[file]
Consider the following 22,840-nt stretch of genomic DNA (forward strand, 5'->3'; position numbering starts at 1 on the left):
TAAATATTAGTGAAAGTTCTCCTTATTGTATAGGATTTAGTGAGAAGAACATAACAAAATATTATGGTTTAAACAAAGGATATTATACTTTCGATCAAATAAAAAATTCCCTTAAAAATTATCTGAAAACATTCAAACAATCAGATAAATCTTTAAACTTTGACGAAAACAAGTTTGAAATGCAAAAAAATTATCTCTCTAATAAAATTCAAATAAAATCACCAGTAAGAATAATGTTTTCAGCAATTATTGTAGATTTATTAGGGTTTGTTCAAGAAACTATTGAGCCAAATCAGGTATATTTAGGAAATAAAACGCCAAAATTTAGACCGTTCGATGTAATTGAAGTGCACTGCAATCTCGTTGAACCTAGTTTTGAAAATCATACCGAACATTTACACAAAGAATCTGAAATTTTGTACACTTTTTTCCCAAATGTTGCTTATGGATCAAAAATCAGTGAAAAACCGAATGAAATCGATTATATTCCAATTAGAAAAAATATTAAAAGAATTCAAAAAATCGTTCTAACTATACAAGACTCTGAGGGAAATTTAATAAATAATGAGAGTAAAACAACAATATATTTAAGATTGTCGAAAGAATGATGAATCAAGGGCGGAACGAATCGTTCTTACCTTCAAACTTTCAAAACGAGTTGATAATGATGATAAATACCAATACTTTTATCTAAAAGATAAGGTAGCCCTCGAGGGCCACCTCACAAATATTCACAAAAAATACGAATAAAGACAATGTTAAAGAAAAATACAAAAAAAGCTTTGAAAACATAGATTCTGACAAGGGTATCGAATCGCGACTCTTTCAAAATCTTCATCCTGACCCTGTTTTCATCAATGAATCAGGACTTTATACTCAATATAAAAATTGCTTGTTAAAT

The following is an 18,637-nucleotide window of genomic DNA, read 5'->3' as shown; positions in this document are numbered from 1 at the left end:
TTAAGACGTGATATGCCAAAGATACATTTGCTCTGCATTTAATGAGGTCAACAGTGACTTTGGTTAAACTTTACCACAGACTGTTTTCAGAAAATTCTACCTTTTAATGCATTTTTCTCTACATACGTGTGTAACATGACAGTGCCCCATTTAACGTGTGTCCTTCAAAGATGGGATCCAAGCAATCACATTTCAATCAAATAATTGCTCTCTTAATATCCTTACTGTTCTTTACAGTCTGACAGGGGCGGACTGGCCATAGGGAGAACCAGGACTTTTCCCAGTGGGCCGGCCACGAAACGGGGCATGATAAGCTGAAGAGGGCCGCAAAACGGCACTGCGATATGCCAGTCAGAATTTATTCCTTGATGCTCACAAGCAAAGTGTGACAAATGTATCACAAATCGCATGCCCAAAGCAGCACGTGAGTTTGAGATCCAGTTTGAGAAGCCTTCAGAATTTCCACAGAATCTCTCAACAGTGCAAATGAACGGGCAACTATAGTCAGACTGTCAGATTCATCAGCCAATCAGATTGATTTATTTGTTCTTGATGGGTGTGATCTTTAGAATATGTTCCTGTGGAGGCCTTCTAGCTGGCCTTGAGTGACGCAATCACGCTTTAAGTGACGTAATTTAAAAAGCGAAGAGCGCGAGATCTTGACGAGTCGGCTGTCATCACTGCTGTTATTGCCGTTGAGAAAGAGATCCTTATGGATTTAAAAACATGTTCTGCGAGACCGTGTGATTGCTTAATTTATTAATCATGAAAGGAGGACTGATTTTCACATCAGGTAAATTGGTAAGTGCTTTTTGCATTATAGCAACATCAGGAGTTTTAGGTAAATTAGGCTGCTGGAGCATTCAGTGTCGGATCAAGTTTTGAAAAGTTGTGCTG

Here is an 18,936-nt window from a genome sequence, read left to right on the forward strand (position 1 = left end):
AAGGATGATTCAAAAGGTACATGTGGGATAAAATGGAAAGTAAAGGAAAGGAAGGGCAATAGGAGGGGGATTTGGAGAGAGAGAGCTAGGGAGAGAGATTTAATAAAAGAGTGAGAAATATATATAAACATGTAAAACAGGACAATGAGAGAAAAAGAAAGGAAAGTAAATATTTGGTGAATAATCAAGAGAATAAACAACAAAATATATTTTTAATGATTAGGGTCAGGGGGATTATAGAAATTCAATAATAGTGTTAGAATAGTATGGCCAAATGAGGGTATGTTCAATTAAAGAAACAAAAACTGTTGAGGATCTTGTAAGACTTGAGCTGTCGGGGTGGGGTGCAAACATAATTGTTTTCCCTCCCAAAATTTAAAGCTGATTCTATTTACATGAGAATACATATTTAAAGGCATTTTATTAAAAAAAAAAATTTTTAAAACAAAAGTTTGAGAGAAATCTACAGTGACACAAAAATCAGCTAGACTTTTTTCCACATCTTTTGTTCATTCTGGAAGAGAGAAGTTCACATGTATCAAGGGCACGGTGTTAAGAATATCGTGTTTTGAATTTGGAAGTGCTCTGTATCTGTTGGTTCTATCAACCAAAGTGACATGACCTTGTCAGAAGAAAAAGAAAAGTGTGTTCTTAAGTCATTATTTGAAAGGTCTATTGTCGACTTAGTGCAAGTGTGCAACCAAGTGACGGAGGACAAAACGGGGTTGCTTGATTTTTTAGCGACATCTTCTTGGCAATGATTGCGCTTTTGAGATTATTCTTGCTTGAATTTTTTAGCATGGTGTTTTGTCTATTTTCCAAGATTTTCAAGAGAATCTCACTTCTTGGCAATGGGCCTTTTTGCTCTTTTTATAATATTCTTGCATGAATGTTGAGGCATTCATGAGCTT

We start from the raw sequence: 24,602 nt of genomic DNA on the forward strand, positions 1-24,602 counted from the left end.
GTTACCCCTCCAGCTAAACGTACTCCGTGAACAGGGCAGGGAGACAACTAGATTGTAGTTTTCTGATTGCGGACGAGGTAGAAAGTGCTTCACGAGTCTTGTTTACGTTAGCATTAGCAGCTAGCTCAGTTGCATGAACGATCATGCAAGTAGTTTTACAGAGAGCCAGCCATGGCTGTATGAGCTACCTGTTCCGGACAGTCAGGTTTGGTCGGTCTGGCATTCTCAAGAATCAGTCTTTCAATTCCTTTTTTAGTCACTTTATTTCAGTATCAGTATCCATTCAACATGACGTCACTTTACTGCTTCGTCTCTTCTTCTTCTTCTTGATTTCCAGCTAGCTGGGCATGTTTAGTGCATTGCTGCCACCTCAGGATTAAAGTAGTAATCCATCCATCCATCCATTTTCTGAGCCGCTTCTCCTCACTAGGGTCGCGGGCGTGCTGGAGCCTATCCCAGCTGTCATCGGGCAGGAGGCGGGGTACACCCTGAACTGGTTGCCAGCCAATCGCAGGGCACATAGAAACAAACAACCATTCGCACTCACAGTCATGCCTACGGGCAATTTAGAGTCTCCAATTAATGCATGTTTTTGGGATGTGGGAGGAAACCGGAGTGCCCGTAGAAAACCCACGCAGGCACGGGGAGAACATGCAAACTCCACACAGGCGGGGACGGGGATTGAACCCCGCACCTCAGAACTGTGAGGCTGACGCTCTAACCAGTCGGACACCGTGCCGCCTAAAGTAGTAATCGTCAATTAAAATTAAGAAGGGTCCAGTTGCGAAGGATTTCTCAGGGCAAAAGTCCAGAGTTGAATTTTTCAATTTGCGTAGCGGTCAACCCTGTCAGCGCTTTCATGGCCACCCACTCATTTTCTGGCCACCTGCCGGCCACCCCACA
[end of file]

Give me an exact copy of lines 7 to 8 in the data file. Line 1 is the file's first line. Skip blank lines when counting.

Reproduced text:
We start from the raw sequence: 24,602 nt of genomic DNA on the forward strand, positions 1-24,602 counted from the left end.
GTTACCCCTCCAGCTAAACGTACTCCGTGAACAGGGCAGGGAGACAACTAGATTGTAGTTTTCTGATTGCGGACGAGGTAGAAAGTGCTTCACGAGTCTTGTTTACGTTAGCATTAGCAGCTAGCTCAGTTGCATGAACGATCATGCAAGTAGTTTTACAGAGAGCCAGCCATGGCTGTATGAGCTACCTGTTCCGGACAGTCAGGTTTGGTCGGTCTGGCATTCTCAAGAATCAGTCTTTCAATTCCTTTTTTAGTCACTTTATTTCAGTATCAGTATCCATTCAACATGACGTCACTTTACTGCTTCGTCTCTTCTTCTTCTTCTTGATTTCCAGCTAGCTGGGCATGTTTAGTGCATTGCTGCCACCTCAGGATTAAAGTAGTAATCCATCCATCCATCCATTTTCTGAGCCGCTTCTCCTCACTAGGGTCGCGGGCGTGCTGGAGCCTATCCCAGCTGTCATCGGGCAGGAGGCGGGGTACACCCTGAACTGGTTGCCAGCCAATCGCAGGGCACATAGAAACAAACAACCATTCGCACTCACAGTCATGCCTACGGGCAATTTAGAGTCTCCAATTAATGCATGTTTTTGGGATGTGGGAGGAAACCGGAGTGCCCGTAGAAAACCCACGCAGGCACGGGGAGAACATGCAAACTCCACACAGGCGGGGACGGGGATTGAACCCCGCACCTCAGAACTGTGAGGCTGACGCTCTAACCAGTCGGACACCGTGCCGCCTAAAGTAGTAATCGTCAATTAAAATTAAGAAGGGTCCAGTTGCGAAGGATTTCTCAGGGCAAAAGTCCAGAGTTGAATTTTTCAATTTGCGTAGCGGTCAACCCTGTCAGCGCTTTCATGGCCACCCACTCATTTTCTGGCCACCTGCCGGCCACCCCACA